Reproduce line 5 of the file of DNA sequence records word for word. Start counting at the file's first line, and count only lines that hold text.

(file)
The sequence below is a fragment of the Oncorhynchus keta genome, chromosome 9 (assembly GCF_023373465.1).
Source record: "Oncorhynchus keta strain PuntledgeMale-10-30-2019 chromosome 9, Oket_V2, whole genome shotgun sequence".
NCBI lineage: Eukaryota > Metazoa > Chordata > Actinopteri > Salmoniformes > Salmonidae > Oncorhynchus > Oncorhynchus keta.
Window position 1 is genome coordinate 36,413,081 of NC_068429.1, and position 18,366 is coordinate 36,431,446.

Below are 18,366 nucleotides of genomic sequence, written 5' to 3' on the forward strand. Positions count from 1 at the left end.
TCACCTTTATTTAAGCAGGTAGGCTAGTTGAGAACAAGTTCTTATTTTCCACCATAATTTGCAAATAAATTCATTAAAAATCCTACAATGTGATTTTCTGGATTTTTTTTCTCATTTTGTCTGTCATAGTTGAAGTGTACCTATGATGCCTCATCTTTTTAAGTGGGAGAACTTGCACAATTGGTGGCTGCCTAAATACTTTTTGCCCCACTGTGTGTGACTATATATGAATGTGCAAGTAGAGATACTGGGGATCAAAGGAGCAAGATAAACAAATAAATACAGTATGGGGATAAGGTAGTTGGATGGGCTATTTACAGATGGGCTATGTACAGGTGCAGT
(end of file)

Below are 18,366 nucleotides of genomic sequence, written 5' to 3' on the forward strand. Positions count from 1 at the left end.